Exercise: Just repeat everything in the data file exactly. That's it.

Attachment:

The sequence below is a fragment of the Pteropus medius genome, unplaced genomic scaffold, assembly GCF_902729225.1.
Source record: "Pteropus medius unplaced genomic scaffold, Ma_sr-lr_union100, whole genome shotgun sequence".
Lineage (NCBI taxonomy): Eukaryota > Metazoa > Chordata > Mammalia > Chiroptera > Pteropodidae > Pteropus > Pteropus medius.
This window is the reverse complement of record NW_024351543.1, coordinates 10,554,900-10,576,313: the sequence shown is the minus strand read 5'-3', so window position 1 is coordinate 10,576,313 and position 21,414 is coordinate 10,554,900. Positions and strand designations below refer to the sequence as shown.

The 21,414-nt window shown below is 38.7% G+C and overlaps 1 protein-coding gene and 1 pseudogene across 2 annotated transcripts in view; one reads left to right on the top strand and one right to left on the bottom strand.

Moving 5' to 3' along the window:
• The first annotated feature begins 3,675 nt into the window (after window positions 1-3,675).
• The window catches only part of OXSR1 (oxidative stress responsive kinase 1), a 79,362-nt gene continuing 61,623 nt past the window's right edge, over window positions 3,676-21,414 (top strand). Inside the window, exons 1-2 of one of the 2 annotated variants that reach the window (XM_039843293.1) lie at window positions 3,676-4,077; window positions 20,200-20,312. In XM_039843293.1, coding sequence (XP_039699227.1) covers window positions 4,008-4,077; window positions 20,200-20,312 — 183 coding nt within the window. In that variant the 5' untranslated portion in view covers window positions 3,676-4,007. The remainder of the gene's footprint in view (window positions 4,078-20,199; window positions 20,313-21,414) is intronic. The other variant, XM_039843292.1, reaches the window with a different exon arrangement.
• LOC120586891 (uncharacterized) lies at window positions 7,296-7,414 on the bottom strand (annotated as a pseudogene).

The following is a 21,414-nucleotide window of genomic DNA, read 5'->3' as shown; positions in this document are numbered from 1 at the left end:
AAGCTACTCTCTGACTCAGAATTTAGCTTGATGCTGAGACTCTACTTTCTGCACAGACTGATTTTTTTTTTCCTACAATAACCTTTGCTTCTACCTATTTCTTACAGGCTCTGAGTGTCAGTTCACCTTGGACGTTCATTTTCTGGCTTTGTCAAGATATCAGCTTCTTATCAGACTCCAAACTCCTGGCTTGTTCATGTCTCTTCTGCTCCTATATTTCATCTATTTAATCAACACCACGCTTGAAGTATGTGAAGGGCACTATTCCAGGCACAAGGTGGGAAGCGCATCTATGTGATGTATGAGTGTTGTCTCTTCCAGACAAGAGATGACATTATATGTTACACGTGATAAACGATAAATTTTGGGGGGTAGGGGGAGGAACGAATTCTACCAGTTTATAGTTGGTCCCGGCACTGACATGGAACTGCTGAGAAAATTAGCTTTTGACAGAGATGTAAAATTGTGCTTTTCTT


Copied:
The sequence below is a fragment of the Pteropus medius genome, unplaced genomic scaffold, assembly GCF_902729225.1.
Source record: "Pteropus medius unplaced genomic scaffold, Ma_sr-lr_union100, whole genome shotgun sequence".
Lineage (NCBI taxonomy): Eukaryota > Metazoa > Chordata > Mammalia > Chiroptera > Pteropodidae > Pteropus > Pteropus medius.
This window is the reverse complement of record NW_024351543.1, coordinates 10,554,900-10,576,313: the sequence shown is the minus strand read 5'-3', so window position 1 is coordinate 10,576,313 and position 21,414 is coordinate 10,554,900. Positions and strand designations below refer to the sequence as shown.

The 21,414-nt window shown below is 38.7% G+C and overlaps 1 protein-coding gene and 1 pseudogene across 2 annotated transcripts in view; one reads left to right on the top strand and one right to left on the bottom strand.

Moving 5' to 3' along the window:
• The first annotated feature begins 3,675 nt into the window (after window positions 1-3,675).
• The window catches only part of OXSR1 (oxidative stress responsive kinase 1), a 79,362-nt gene continuing 61,623 nt past the window's right edge, over window positions 3,676-21,414 (top strand). Inside the window, exons 1-2 of one of the 2 annotated variants that reach the window (XM_039843293.1) lie at window positions 3,676-4,077; window positions 20,200-20,312. In XM_039843293.1, coding sequence (XP_039699227.1) covers window positions 4,008-4,077; window positions 20,200-20,312 — 183 coding nt within the window. In that variant the 5' untranslated portion in view covers window positions 3,676-4,007. The remainder of the gene's footprint in view (window positions 4,078-20,199; window positions 20,313-21,414) is intronic. The other variant, XM_039843292.1, reaches the window with a different exon arrangement.
• LOC120586891 (uncharacterized) lies at window positions 7,296-7,414 on the bottom strand (annotated as a pseudogene).

The following is a 21,414-nucleotide window of genomic DNA, read 5'->3' as shown; positions in this document are numbered from 1 at the left end:
AAGCTACTCTCTGACTCAGAATTTAGCTTGATGCTGAGACTCTACTTTCTGCACAGACTGATTTTTTTTTTCCTACAATAACCTTTGCTTCTACCTATTTCTTACAGGCTCTGAGTGTCAGTTCACCTTGGACGTTCATTTTCTGGCTTTGTCAAGATATCAGCTTCTTATCAGACTCCAAACTCCTGGCTTGTTCATGTCTCTTCTGCTCCTATATTTCATCTATTTAATCAACACCACGCTTGAAGTATGTGAAGGGCACTATTCCAGGCACAAGGTGGGAAGCGCATCTATGTGATGTATGAGTGTTGTCTCTTCCAGACAAGAGATGACATTATATGTTACACGTGATAAACGATAAATTTTGGGGGGTAGGGGGAGGAACGAATTCTACCAGTTTATAGTTGGTCCCGGCACTGACATGGAACTGCTGAGAAAATTAGCTTTTGACAGAGATGTAAAATTGTGCTTTTCTT